by Mike Masnick
Thu, May 24th 2012 7:59pm
Wed, Dec 4th 2013 8:50am
Closes: 24 Dec 2013, 11:59PM PT
We've all seen the digital panic that ensues when a massive service like Gmail or Facebook goes down for even a small portion of users. Smaller versions of the same thing take place every day with services that are less widely adopted but just as important to the people who rely on them. It doesn't even take an outage to cause problems — frequent slowdowns and interruptions can quickly cause a massive productivity traffic jam. With the degree to which we live our lives and do our work online, service problems are much more than a minor inconvenience, and at the wrong moment can be a disaster.
So we want to know: how does this impact the way you use the web? Are you prepared for interruptions in the online apps and services you use most? Have you ever abandoned an app for spotty performance, or adopted one specifically for its reliability? We're looking for everything in the way of insights, anecdotes and ideas about performance issues online.
You can share your responses on the Insight Community. Remember, if you have a Techdirt account, then you're already a member and can head on over to the case page to submit your insights.
One best response chosen by New Relic and the Techdirt editorial team will receive a free one-year Watercooler subscription on Techdirt (regular price $50). The subscription includes access to the Crystal Ball and the Insider Chat, plus five monthly First Word/Last Word credits, and can be applied to your own Techdirt account or gifted to someone else.
The case will be open for four weeks, with the best response announced shortly afterwards. We look forward to your insights!
by Glyn Moody
Tue, Mar 6th 2012 8:27am
from the hidden-benefits dept
The Raspberry Pi is a $25 credit-card sized computer that has succeeded in making GNU/Linux not just newsworthy, but downright desirable. The initial batch of boards sold out in minutes, and eager customers crashed the server where it was being sold.
The original vision of the Raspberry Pi was to promote amateur programming and to re-invigorate the teaching of computing in the UK (and elsewhere) by providing a very low-cost and easily hackable system. Naturally, though, its open source code allows it to be applied in many different situations. Here, for example, is a plan to create a secure chat system for activists that can be used in countries where communications are routinely under surveillance, using a program called Cryptocat:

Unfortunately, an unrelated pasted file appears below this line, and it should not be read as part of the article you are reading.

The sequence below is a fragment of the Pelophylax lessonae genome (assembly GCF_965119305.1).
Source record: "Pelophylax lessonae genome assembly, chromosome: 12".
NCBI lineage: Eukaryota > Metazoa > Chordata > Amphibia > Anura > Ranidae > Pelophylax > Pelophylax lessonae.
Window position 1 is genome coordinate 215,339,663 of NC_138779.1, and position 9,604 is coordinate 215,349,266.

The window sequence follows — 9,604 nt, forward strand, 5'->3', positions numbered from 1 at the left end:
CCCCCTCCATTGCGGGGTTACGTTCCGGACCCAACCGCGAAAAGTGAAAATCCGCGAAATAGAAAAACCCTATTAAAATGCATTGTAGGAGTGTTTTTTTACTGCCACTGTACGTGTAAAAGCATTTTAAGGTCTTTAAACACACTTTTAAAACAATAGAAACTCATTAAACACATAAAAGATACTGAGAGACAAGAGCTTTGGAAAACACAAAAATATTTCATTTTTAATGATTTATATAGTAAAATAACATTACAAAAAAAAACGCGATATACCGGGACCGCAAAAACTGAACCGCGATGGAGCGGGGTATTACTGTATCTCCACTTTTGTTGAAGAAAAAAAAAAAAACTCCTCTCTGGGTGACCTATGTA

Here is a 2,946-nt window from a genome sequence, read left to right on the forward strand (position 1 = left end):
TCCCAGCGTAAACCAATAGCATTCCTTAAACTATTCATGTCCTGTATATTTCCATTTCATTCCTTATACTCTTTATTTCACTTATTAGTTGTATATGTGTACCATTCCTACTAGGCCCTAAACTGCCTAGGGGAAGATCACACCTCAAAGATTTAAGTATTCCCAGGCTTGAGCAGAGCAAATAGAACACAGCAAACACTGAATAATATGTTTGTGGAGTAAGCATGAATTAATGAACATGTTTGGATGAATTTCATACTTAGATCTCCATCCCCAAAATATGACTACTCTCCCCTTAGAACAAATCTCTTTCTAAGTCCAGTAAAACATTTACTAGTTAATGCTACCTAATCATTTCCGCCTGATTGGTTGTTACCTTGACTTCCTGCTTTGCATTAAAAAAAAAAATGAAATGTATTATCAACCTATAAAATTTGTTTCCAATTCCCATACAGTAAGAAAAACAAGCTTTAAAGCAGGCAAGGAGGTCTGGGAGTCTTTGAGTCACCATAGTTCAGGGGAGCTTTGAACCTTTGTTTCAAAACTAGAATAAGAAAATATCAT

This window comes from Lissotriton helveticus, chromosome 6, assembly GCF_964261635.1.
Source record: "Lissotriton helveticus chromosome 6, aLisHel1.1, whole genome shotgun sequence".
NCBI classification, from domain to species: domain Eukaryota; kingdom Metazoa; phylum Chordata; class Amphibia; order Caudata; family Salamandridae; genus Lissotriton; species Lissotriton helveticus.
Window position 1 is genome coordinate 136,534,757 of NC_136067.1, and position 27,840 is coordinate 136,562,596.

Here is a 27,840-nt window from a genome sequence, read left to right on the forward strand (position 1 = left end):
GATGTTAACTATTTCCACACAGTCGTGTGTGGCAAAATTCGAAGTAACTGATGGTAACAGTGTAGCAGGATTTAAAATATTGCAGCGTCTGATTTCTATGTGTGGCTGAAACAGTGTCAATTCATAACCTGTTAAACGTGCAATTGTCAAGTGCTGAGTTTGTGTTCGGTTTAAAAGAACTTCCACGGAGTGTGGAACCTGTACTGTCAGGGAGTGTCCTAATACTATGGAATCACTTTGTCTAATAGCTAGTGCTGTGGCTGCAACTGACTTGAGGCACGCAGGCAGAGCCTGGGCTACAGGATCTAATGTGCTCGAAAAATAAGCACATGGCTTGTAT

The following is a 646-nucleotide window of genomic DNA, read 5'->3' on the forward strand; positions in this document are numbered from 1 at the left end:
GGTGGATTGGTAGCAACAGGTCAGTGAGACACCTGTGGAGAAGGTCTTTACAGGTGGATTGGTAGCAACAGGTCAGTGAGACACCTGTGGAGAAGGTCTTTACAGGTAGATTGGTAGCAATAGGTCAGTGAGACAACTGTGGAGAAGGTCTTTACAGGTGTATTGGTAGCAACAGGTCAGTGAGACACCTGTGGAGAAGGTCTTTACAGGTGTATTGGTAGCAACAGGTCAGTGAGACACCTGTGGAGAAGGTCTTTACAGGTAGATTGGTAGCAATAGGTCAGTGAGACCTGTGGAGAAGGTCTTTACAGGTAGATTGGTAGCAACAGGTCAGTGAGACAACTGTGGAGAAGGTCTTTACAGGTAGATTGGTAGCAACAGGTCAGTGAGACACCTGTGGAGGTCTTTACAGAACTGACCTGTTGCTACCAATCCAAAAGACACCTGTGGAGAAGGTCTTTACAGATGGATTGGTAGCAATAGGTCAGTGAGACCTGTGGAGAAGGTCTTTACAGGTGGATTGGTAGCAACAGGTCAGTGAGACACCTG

Because of their low-cost and small size they can then be shipped to activists and NGO's in areas where free-speech is difficult.
An interesting consequence of Moore's Law and the ready availability of free software is that powerful computers can now be produced for just tens of dollars, and in an extremely small package. The low cost means that organizations supporting activists can send in many such systems to countries with human rights problems, and replace them if they are discovered and confiscated or destroyed. The size makes it much easier to import them discreetly, as well as to conceal them in countries that try to keep computing under tight control.
"This is especially useful for activist organizations, human rights organizations, any group composed of a few dozen people who need to have an internal secure communication service," said Mr Kobeissi.
Small, portable Raspberry Pi computers set up to run Cryptocat, he believes, may be a quick way to build such a service.
And it's not just the Raspberry Pi that will be making this possible. Its high-profile success is likely to mean that in due course other systems will be produced that are cheaper and smaller. That will ensure they are even more popular with the educational market and hackers -- and even more problematic for oppressive regimes.
from the we've-got-spirit,-how-'bout-you? dept
Interestingly, though, other notable languages that have risen in popularity have done so under the direction of large corporations. For example, Apple is the main cheerleader behind the recent popularity of Objective C -- especially as this superset of C is now one of only 4 languages approved for coding iPhone/iPod/iPad apps. Also, Google's Go language has been getting noticed because it's a shiny new offering from everyone's favorite "do no evil" buddy -- and because it explicitly supports concurrent programming.
But with no major company pushing for C, it may be getting a bit long in the tooth as multi-core processors inspire programmers to increasingly use multi-threading techniques. C will certainly never die, but the last revision of C was adopted as an ANSI standard in March 2000. So it's been quite some time since C has been updated. In fact, the ISO's proposals for C changes also appear to be pretty conservative -- which is a good thing for stability and eliminating any confusion over what is supported. But will C be able to evolve and stay relevant?